Thirty-six properties remain infected with Mycoplasma bovis, according to the latest update from the Ministry for Primary Industries (MPI).

This number, including 18 beef farms, 16 dairy farms and two other properties, is made up of 27 South Island properties and nine North Island. The region with the most infected properties (IPs) is Canterbury with 20, then Waikato with five.

Hawke's Bay is the only previously infected region to be clear of infected properties at this stage.

Overall, 61 properties are under Restricted Place Notice, and 189 properties are under Notice of Direction.

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The number of properties on regulatory controls (either a Restricted Place notice or Notice of Direction) has fallen below 200 for the first time in several months.

At the time the decision to eradicate was announced there were more than 400 properties on regulatory controls.

MPI said in a statement the number would fluctuate as it continued to trace animal movements and test properties with links to infected properties but farmers could take heart that this number had halved over the last few months.

"It shows that we are catching up to the disease and that the regulatory controls are working as intended to contain at-risk stock on infected properties."

All infected farms, and farms suspected of having Mycoplasma bovis have a Restricted Place Notice in place.

This prohibits all unauthorised movements of farm stock and other risk goods on to and off the property. This minimises the chance of the disease spreading from the property.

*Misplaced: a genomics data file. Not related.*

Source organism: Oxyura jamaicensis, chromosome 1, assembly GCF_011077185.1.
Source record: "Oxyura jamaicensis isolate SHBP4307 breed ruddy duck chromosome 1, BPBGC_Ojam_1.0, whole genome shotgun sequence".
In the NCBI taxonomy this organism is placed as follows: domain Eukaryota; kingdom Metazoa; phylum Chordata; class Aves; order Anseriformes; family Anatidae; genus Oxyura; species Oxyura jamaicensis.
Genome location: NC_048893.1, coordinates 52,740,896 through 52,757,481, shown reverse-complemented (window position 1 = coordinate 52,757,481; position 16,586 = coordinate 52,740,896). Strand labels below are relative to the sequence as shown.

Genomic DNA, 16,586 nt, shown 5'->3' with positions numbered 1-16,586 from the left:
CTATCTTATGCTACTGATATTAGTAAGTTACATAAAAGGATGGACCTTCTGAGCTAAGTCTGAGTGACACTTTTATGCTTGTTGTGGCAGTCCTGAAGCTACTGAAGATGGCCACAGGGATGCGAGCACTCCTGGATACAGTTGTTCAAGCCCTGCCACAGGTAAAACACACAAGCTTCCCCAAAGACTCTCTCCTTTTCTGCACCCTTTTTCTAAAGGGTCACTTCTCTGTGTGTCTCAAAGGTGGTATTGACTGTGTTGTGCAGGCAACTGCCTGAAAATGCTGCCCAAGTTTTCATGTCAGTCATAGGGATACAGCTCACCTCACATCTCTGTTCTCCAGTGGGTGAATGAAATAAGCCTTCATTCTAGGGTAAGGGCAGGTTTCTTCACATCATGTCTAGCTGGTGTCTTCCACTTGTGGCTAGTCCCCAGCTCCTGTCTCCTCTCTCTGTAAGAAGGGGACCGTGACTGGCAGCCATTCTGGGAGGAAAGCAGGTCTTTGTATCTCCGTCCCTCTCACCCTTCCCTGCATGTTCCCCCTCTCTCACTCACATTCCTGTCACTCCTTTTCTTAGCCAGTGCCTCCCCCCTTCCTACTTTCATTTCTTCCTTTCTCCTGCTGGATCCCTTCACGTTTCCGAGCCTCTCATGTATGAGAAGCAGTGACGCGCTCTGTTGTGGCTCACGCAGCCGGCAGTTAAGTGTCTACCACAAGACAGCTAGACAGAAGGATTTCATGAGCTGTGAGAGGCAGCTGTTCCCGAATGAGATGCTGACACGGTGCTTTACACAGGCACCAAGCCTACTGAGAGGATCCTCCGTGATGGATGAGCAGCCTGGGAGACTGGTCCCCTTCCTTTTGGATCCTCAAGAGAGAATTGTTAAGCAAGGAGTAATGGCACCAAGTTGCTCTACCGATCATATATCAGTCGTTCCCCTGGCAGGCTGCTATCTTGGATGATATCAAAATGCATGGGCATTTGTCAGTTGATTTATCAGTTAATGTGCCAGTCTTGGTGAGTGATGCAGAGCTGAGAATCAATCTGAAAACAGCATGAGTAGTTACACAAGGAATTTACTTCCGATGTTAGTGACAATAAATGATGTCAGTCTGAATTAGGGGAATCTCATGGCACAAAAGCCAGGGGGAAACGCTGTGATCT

Any movement of cattle requires a permit from MPI.

Transport vehicles must follow a cleaning and disinfection process when they leave a restricted place.

A Notice of Direction aims to prevent further spread and doesn't restrict movement of stock or goods on to the farm.

Fifty-one properties have had their infected status removed.

MPI Mycoplasma bovis director Geoff Gwyn said recently the latest evidence was that things were looking positive for eradication.

"However, I know that a number of people are still doing the hard yards and this news may be of little consolation to them.

"We remain committed to ensuring our farmers and their families are at the centre of all our efforts as we continue to work towards eradication of M. bovis."

"Since the decision was announced to try for phased eradication, we have been working with a number of properties who are potentially at risk of being infected with M. bovis, the vast majority of which are tested and found to not have the disease. For those that do have the disease on their property, you are taking a big hit for the industry and I assure you, it does not go unnoticed or unappreciated."